With less than four weeks remaining until Election Day, the direction of the presidential race has become clear. Barring a surprise of biblical proportion, Donald Trump is not going to be the next President of the United States.
Hillary Clinton’s decisive first debate victory on Sept. 26, followed by a week of erratic Trump behavior (including a 3 a.m. tweetstorm attacking a former Miss Universe and a bizarre performance at a Spooky Nook rally), turned the election around. As the weekend prior to last Sunday’s second debate approached, the Clinton lead widened from one to two points to five to six points nationally. Forecasting outfits and markets rated the Democratic nominee’s chances of winning an Electoral College majority as better than 80 percent.
Then came the revelation of a 2005 tape in which Trump bragged to “Access Hollywood”’s Billy Bush about the benefits of being a celebrity, which apparently include committing sexual assault. Numerous Republican leaders denounced or unendorsed their party nominee, and some even called for Trump to step down from the ticket.
Rather than accede to the wishes of GOP elites, Trump doubled down at the second debate. He hosted a pre-game event, featuring alleged sexual victims of Bill Clinton, as if he were piloting a new reality show. During the debate, he called the former president an abuser of women. He characterized the 2005 conversation as “locker-room talk.” He aggressively challenged the former Secretary of State, her 30-year record and her email scandal. To his benefit, these antics pleased the Republican base and stemmed the tide of demands from his party that he quit.
On the other hand, Trump’s pledge to prosecute Clinton, augmented by his prowling behavior on stage, smacked of dictatorship. He admitted not paying federal income taxes and, in contradiction of his running mate, refused to criticize Russia. Fact-checkers worked overtime to correct his falsehoods and sweeping generalizations. Overnight scientific polls showed most viewers of the debate, especially women, thought Clinton won, though they thought Trump’s performance was better than they expected.
Though there is a third and final presidential debate scheduled for Oct. 19, Clinton is in a position to run out the clock. Her campaign continues to outspend and outorganize Trump’s. She has an all-star team of surrogates, including President Obama, working on her behalf. The mainstream media no longer tries to conceal its contempt for the Republican candidate. Even Saturday Night Live, which welcomed Trump as host a year ago, unveiled a devastating impersonation of the tycoon by Alec Baldwin.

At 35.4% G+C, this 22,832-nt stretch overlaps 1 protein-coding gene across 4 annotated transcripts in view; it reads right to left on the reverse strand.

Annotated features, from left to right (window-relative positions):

The only thing that can save Trump now is a catastrophic event or new damaging revelations to Clinton from WikiLeaks founder Julian Assange or Russian hackers. Then again, Trump opponents say that more tapes of outrageous statements exist, though one wonders what more Trump could possibly say that would discourage his supporters.
Absent a game-changing external event, we should know answers on Nov. 8 to two big questions: How large will Clinton’s victory be? And will her coattails be long enough for the Democrats to pick up the four Senate and 30 House seats they need to take over both houses of Congress?
Experts say Clinton needs at least a seven-point popular vote margin for Democrats to have a realistic chance of a House majority. Control of the Senate depends on the outcome of six races, five of which are held by Republicans (Pennsylvania, New Hampshire, Missouri, North Carolina and Indiana) and one by a Democrat (Nevada). Democrats are favored to pick up GOP seats in Illinois and Wisconsin, so what Clinton needs is a net Democratic gain of two seats out of the six toss-ups.
Regardless of the size of her triumph, Clinton must face a dilemma that her campaign strategy has created. By focusing almost exclusively on Trump’s unfitness for office, Clinton may win the election but fail to have influence when she takes office.
Other than a promise not to be Trump, what mandate for change can Clinton claim? Will her presidency be an Obama third-term, or are there areas where she wants to take the nation on a new path? What does she want to do as president in the first 100 days and beyond?
Furthermore, how can she succeed in the face of the inevitable investigations and lawsuits about her personal affairs and conduct in office that will be initiated by her enemies in and out of Congress?
Without taking victory for granted, Clinton must devote the last month of her campaign to setting forth her policy agenda and making her priorities clear. And, she must find some way to demonstrate that she can overcome the toxic partisanship that has infected this election. Ironically, that may require a magnanimous concession from Donald J. Trump, the man who wants to lock her up.